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Street harassment awareness in the streets of Chattagong

Last February, on the last day of International Anti Street Harassment Week, members of the Speak up club at The Asian University for Women went out in the streets of Chittagong, Bangladesh to create awareness about street sexual harassment.

The Asian University for Women in Bangladesh recruited young women from 16 Asian countries to educate and empower them. Students from the university always stand against all forms of injustice and question the responsible authorities about systemic violence against women. As such, the students of the university who are part of the Speak up club arranged an awareness event for the people of Chittagong about sexual harassment in the streets.

According to my experiences in Bangladesh, women and young girls face a constant barrage of sexual harassments while walking in the street. No matter whether you are a foreigner or local citizen, every day when you go in the street, you expect to be harassed. This often makes women wonder whether they get harassed because of what they are wearing or whether it is simply because of their presence in the street. Unfortunately, men harass women simply because they are women and from what I have observed, many men consider women to merely be objects rather than human beings.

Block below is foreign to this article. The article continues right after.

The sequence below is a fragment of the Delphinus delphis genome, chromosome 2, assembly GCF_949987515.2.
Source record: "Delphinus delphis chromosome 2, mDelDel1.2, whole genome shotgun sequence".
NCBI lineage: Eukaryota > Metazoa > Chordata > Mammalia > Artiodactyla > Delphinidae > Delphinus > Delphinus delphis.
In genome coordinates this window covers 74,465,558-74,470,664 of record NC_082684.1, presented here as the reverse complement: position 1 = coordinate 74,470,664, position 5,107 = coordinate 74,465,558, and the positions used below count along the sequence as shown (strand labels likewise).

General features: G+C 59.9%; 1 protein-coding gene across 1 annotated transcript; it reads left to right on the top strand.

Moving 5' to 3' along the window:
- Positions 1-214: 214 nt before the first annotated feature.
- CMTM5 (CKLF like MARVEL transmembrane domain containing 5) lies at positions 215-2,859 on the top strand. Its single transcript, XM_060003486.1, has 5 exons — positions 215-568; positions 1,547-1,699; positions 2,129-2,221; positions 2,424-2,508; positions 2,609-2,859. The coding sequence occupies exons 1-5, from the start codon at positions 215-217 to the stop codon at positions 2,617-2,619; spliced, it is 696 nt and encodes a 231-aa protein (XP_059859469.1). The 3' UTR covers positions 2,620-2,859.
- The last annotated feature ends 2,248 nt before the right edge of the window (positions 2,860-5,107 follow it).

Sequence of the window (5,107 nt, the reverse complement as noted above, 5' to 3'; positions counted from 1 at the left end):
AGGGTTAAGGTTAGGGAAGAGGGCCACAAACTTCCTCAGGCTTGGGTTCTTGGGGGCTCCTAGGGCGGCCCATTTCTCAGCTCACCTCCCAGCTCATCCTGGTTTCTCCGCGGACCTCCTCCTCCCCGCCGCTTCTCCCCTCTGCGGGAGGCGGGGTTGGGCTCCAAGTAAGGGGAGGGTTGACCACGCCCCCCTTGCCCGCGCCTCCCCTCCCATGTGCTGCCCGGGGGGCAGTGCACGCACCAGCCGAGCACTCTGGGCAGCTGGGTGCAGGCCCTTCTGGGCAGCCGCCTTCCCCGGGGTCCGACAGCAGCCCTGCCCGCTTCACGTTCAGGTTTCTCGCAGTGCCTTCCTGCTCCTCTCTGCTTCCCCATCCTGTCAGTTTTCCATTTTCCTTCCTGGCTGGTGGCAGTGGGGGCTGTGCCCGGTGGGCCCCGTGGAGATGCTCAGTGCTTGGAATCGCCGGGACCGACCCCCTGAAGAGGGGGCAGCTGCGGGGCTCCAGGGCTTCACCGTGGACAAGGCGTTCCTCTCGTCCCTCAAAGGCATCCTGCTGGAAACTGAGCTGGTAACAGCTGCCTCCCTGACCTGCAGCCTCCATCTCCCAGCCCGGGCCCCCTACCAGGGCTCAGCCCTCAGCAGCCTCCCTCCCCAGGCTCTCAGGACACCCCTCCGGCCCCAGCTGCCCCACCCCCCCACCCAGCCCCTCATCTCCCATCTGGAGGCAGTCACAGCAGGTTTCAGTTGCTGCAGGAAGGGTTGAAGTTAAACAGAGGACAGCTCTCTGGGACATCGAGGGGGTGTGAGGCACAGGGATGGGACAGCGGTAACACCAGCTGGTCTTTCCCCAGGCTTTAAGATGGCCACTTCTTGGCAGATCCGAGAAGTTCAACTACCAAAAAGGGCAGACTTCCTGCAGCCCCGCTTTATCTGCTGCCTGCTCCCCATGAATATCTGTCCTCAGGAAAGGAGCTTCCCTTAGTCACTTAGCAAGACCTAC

Therefore, on International Anti Street Harassment Week, students of the University went into the streets of Chittangong to educate men especially about harassment. The students stopped and talked to many people on the streets explaining that men need to respect women as well as what is harassment, and how it affects a woman’s life. The students distributed flyers and wrote on message boards to raise awareness about street harassment. They also asked people to share their messages of hope, to raise their voice, and to join the campaign. The responses from people on the streets varied, but most people were very curious and interested to know about the campaign. Many asked us what they could do to help end street harassment. In addition, the students had designed and prepared all the flyers in Bengali language in order to be able to reach out to people in their local language.

At the end of the day, I feel the campaign had a positive effect on people in Chittagong and made them think about harassment. I understand that changing people’s mentalities will not happen overnight. But, by creating this dialogue, I hope we are one step closer to creating a change for future generations and that people’s mentalities will start to shift.

Abiramy Sivalogananthan

Abiramy Sivalogananthan

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